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Four Things You Didn't Know About Depoe Bay on Central Oregon Coast

Published 02/24/22 at 5:22 AM PST
By Oregon Coast Beach Connection staff

Four Things You Didn't Know About Depoe Bay on Central Oregon Coast

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(Depoe Bay, Oregon) – One seemingly little place – a lot of surprises.

On the central Oregon coast, Depoe Bay is much bigger than you think. Or rather, there's much more crammed into this little town and the two or three miles on either side of it than you'd imagine. If you actually saw everything, it'd take you two or three days, honestly.

Beyond the places and attractions, there's some eyebrow-raising little facts about the town, in its background science and history. Here's just four of them.

Cape Foulweather's Origin Story. No, it's not a volcano. The soaring headland near Depoe Bay was thought to be a volcano at one point by geologists, but radiometric dating showed that its basalt was about 13 to 17 million years old, which makes it part of a massive lava flow that came out this way from what is now the Idaho border. It's called the Columbia Basalts, and that formed many of the headlands we see on the northern Oregon coast, including Tillamook Head and Cape Lookout.

Portland State University geologists Scott Burns said he's even seen a sign in the gift shop that read “you're now standing on an old volcano,” and that has caused him laughter. He said from the air it looks a bit like a volcano with a sort of cone-like shape, but it's actually just lava flow after lava flow piled on top of each other.

In actuality, the area where Foulweather is used to be a canyon, which then was filled up with lava. Over time, the ground / sediment around it whittled away, leaving this shape.

Pillow Basalts of Depoe Bay. Depoe Bay is unique along the Oregon coast in geology because there's a lot of pillow basalts – the slightly more rounded blobs of former lava that you see. And yet it all comes from the same lava flows as the Columbia basalts, mentioned above.

So why is Depoe Bay different geologically?

Most of the Oregon coast basalts were formed under deeper water, and then eroded away – because this area was still some 70 miles out to sea back when those eruptions happened. But around Depoe Bay, it happened to be just barely above water, so you had those lava flows coming into shallow water, which creates the bubble-like pillow basalts. Look at what those eruptions in Hawaii look like now: you see lava hitting the ocean and then exploding in gases and steam, and forming rounded shapes.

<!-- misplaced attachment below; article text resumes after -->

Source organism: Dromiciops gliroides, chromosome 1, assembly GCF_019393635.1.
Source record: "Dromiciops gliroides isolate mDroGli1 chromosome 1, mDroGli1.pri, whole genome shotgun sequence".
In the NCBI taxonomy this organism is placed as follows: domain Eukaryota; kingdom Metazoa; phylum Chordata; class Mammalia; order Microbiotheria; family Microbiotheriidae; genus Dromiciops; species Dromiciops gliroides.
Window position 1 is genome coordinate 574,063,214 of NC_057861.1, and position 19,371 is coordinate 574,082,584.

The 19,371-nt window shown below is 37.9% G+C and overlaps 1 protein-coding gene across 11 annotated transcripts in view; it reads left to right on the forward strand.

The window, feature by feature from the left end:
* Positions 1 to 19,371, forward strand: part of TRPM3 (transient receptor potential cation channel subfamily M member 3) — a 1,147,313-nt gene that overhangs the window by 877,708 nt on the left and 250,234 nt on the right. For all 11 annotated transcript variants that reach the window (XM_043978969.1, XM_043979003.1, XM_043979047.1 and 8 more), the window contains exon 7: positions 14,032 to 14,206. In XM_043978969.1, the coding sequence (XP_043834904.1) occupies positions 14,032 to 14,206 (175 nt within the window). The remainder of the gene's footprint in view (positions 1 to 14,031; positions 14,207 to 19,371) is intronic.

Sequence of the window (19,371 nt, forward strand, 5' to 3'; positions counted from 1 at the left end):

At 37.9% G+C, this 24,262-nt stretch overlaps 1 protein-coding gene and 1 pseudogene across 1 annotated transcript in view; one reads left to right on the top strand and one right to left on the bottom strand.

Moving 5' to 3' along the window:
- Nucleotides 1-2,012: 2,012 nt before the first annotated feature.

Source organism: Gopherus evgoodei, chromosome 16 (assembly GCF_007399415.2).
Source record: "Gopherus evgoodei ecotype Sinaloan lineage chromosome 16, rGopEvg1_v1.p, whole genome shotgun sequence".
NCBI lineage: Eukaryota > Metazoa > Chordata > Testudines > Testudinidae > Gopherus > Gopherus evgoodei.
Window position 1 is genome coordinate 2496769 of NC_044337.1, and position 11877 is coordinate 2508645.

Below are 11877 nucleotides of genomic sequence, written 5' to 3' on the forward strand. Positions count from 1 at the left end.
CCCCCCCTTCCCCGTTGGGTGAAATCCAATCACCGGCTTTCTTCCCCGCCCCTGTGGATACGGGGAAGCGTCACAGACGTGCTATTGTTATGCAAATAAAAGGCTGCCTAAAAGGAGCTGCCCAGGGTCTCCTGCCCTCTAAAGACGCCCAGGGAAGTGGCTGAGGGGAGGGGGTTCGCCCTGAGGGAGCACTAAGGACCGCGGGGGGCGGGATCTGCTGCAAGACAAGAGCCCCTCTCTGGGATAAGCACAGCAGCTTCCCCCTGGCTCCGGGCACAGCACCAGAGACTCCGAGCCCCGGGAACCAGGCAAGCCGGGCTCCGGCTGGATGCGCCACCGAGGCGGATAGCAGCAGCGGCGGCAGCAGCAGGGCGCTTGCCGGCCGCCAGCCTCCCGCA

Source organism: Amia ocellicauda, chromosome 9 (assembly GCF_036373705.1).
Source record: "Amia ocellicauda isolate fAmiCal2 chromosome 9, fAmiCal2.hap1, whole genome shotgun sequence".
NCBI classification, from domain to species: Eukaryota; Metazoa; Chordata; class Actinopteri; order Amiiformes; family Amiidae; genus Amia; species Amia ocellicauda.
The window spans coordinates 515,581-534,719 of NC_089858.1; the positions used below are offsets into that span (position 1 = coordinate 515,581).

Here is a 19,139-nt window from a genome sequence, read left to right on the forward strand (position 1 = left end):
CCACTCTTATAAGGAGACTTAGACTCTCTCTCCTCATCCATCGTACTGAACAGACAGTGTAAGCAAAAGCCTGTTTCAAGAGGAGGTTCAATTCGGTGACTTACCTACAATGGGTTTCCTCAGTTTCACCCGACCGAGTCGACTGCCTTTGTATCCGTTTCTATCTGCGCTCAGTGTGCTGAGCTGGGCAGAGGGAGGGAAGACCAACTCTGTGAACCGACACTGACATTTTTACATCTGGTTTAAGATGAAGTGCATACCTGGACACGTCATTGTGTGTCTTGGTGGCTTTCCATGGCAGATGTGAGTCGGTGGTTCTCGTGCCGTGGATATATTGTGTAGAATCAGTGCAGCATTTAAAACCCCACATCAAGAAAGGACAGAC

This area just happened to be higher than the other areas, like Foulweather.

Two Parks with Same Name. Depoe Bay has the quirky distinction of having two parks with the same name: Depoe Bay Scenic View Area. One is a tiny park tucked away behind bushes along Coast Ave., sort of in back of the Depoe Bay Visitors Center and then down the block. The other is what is generally called North Point, the little arm-like promontory that you see from the seawall. If you head to either, you'll see a sign with the same name.

According to the city's Brady Weidner, the two parks don't actually have an official name. He doesn't really know exactly how they got the signage. It's a kooky little mystery, and a fun one.

Either way, they're both scenic gems. The North Point area is a stunning stretch of rock where ocean wave drama is a constant (photo at very top). There's a myriad of interesting little details in this basalt, including a sunken area that almost looks like a partially-built basement. The park at Coast Ave. is reached by walking through 20 feet of a foliage tunnel and then emerging on a beautiful hidden viewpoint (above).

There's a few other little semi-hidden parks along Highway 101, around the spouting horn and Tidal Raves restaurant area, including one called Cat Lick Park.

Little Flying Men of Otter Rock. The Oregon coast is full of silly paranormal legends, but perhaps the goofiest of them all is from the Devil's Punchbowl and Otter Rock.

Back in the 1880s, the little village was actually the land belonging to Dope Spencer, a man from one of the local tribes.

There's a little cave beneath the Inn at Otter Crest, and it was there that Dope had a funky encounter with what he termed “little flying men.” He claimed to have been attacked by a bunch of them while checking out the cave after dark, something he claimed was true until the day he died just before the turn-of-the-century. His descendants also steered clear for the remainder of their lives as well.

An interview with one in the '70s showed her still believing the wild legend, and touting Dope's word as the ultimate truth in the matter. However, other residents had a much different explanation than small, airborne mutants: it was bats. Simply bats.

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